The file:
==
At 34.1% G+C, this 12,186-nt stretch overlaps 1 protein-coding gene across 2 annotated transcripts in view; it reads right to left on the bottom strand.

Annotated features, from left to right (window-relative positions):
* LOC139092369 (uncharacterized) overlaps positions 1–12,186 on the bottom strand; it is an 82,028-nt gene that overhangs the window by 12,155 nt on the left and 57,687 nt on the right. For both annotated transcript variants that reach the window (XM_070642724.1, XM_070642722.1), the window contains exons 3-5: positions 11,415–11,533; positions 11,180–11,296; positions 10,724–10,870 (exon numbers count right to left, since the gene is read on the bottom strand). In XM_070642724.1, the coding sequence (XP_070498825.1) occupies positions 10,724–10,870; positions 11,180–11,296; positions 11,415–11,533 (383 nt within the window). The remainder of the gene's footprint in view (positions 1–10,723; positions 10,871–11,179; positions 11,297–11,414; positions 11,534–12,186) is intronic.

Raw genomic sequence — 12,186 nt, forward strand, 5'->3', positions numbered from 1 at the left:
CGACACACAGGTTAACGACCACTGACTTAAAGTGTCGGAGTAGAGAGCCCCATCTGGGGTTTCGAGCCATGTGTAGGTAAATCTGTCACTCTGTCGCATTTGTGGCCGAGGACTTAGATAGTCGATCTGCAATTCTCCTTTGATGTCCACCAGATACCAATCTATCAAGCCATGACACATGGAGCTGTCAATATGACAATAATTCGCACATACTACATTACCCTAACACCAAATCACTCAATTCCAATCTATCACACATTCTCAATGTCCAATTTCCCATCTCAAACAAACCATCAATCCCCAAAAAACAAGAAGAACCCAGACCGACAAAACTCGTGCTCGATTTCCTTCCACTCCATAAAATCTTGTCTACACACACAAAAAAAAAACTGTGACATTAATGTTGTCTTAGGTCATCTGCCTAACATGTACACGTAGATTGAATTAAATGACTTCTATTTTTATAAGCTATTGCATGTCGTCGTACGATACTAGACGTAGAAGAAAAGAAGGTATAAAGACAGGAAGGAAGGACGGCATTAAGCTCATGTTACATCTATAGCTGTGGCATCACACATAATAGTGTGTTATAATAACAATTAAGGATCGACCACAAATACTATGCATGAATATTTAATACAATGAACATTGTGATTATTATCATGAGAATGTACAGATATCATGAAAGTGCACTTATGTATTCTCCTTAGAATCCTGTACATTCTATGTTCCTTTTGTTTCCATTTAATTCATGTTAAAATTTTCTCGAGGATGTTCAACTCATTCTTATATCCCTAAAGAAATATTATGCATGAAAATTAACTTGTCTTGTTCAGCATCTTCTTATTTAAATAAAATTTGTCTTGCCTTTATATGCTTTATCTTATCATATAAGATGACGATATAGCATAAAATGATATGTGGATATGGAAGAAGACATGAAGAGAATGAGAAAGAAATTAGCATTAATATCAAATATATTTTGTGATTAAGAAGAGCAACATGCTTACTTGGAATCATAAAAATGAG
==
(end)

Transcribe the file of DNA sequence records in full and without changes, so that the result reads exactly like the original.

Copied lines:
At 34.1% G+C, this 12,186-nt stretch overlaps 1 protein-coding gene across 2 annotated transcripts in view; it reads right to left on the bottom strand.

Annotated features, from left to right (window-relative positions):
* LOC139092369 (uncharacterized) overlaps positions 1–12,186 on the bottom strand; it is an 82,028-nt gene that overhangs the window by 12,155 nt on the left and 57,687 nt on the right. For both annotated transcript variants that reach the window (XM_070642724.1, XM_070642722.1), the window contains exons 3-5: positions 11,415–11,533; positions 11,180–11,296; positions 10,724–10,870 (exon numbers count right to left, since the gene is read on the bottom strand). In XM_070642724.1, the coding sequence (XP_070498825.1) occupies positions 10,724–10,870; positions 11,180–11,296; positions 11,415–11,533 (383 nt within the window). The remainder of the gene's footprint in view (positions 1–10,723; positions 10,871–11,179; positions 11,297–11,414; positions 11,534–12,186) is intronic.

Raw genomic sequence — 12,186 nt, forward strand, 5'->3', positions numbered from 1 at the left:
CGACACACAGGTTAACGACCACTGACTTAAAGTGTCGGAGTAGAGAGCCCCATCTGGGGTTTCGAGCCATGTGTAGGTAAATCTGTCACTCTGTCGCATTTGTGGCCGAGGACTTAGATAGTCGATCTGCAATTCTCCTTTGATGTCCACCAGATACCAATCTATCAAGCCATGACACATGGAGCTGTCAATATGACAATAATTCGCACATACTACATTACCCTAACACCAAATCACTCAATTCCAATCTATCACACATTCTCAATGTCCAATTTCCCATCTCAAACAAACCATCAATCCCCAAAAAACAAGAAGAACCCAGACCGACAAAACTCGTGCTCGATTTCCTTCCACTCCATAAAATCTTGTCTACACACACAAAAAAAAAACTGTGACATTAATGTTGTCTTAGGTCATCTGCCTAACATGTACACGTAGATTGAATTAAATGACTTCTATTTTTATAAGCTATTGCATGTCGTCGTACGATACTAGACGTAGAAGAAAAGAAGGTATAAAGACAGGAAGGAAGGACGGCATTAAGCTCATGTTACATCTATAGCTGTGGCATCACACATAATAGTGTGTTATAATAACAATTAAGGATCGACCACAAATACTATGCATGAATATTTAATACAATGAACATTGTGATTATTATCATGAGAATGTACAGATATCATGAAAGTGCACTTATGTATTCTCCTTAGAATCCTGTACATTCTATGTTCCTTTTGTTTCCATTTAATTCATGTTAAAATTTTCTCGAGGATGTTCAACTCATTCTTATATCCCTAAAGAAATATTATGCATGAAAATTAACTTGTCTTGTTCAGCATCTTCTTATTTAAATAAAATTTGTCTTGCCTTTATATGCTTTATCTTATCATATAAGATGACGATATAGCATAAAATGATATGTGGATATGGAAGAAGACATGAAGAGAATGAGAAAGAAATTAGCATTAATATCAAATATATTTTGTGATTAAGAAGAGCAACATGCTTACTTGGAATCATAAAAATGAG